Royal Society awards academic Industry Fellowship to develop sustainable packaging
Professor Joseph Keddie has won a prestigious Royal Society Short Industry Fellowship to fund a collaborative project with packaging innovator Pulpex Ltd.
During his eight-month Short Industry Fellowship, Professor Keddie will be seconded to Pulpex, which has a single-minded mission to delivery sustainability through renewable packaging. Made from wood pulp that is PEFC-accredited and FSC-certified using 100% renewable feedstocks, Pulpex paper bottles can be recycled in standard waste streams with no new infrastructure required.
Having started at the end of 2022, Professor Keddie is applying his knowledge of colloids in coatings to gain a deeper understanding of the manufacturing of sustainable bottles.
Approximately 583 billion plastic bottles were produced globally in 2021, and while some of this packaging is re-used or recycled, a large proportion is not. In the UK, an estimated 700,000 plastic bottles are littered daily. In addition to reducing the consumption of plastics such as PET, there is an urgent need to find alternative forms of packaging which have a low carbon footprint in manufacture and will degrade readily in the natural environment if not recycled.
Professor Keddie says: “Throughout my career at Surrey I have collaborated with a range of industries in the coatings, chemicals and agricultural sectors. I welcome this opportunity to work with Pulpex as a new and growing manufacturer of sustainable packaging to address the societal problem of plastic waste.”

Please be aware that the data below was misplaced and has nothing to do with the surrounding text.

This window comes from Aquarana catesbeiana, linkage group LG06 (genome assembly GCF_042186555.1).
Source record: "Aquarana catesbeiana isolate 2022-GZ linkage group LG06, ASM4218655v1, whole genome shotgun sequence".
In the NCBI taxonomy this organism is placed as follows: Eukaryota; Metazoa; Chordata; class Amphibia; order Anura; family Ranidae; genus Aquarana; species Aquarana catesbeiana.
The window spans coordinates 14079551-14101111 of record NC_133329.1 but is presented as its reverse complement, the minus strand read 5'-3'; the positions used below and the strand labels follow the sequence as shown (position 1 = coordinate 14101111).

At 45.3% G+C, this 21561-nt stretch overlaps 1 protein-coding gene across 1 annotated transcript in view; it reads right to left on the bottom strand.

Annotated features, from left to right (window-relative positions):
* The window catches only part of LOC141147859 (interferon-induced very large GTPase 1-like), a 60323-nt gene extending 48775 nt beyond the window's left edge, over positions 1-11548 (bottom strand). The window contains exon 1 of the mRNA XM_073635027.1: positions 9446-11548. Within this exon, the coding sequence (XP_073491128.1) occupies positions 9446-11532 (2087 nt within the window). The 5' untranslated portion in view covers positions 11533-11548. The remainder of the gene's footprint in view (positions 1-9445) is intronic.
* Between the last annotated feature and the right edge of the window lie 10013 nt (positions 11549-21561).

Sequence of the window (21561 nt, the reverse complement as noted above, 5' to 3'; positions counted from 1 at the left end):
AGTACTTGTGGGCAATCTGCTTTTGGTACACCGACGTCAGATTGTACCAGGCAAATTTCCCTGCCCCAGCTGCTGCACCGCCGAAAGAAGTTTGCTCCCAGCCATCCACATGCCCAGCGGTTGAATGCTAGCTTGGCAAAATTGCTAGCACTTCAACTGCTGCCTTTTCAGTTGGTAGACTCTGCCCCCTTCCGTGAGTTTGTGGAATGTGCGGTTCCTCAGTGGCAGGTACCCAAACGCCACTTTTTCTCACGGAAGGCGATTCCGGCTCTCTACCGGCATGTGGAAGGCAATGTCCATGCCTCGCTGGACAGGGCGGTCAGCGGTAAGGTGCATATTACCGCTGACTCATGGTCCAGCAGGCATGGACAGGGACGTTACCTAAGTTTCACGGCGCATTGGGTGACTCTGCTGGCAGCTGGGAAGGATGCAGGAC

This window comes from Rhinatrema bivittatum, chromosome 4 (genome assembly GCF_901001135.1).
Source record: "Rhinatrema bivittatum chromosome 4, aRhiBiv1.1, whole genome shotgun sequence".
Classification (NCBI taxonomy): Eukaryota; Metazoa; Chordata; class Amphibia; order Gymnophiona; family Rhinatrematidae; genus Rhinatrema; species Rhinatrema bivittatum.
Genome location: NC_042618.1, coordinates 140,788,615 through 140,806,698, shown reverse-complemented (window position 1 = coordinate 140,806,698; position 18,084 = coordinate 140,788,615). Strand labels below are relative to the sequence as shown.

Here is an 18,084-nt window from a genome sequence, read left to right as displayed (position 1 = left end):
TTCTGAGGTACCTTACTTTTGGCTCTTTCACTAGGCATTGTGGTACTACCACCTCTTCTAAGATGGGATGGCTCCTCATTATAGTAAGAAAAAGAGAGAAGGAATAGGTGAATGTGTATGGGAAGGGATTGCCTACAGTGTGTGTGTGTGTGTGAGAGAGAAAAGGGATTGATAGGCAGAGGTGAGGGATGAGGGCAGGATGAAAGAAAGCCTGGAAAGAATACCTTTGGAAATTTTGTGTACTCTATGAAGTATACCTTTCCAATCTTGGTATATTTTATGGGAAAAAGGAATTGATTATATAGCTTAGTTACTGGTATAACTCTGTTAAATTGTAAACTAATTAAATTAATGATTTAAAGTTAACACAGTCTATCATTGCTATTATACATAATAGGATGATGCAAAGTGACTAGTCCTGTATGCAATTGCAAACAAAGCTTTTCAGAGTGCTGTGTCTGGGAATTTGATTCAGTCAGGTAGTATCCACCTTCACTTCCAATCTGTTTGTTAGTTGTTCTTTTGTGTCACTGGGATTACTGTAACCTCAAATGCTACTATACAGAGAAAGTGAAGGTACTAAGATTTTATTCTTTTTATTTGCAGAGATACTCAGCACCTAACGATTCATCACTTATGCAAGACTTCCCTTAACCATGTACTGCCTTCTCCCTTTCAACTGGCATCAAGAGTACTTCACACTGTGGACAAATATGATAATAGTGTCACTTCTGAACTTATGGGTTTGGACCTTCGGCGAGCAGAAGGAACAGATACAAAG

Scott Winston, CEO at Pulpex, says: “We are delighted to have someone with the skills and experience of Professor Keddie partner with us at such an exciting time for the company. His bespoke coatings knowledge and insights make him an invaluable addition to our R&D team and we thank the Royal Society for showing their support as we collectively strive for a more sustainable future.”
Having co-authored a book on the subject, Professor Keddie is recognised as a leading authority in colloidal materials used in coatings. In recognition of his research excellence in colloid science, he was selected by the Society of Chemical Industry and the Royal Society of Chemistry to deliver the 2017 Graham Lecture.
The Royal Society Short Industry Fellowship enables scientists employed in academia to have short, dynamic engagements with industry, working on a mutually beneficial and collaborative project.
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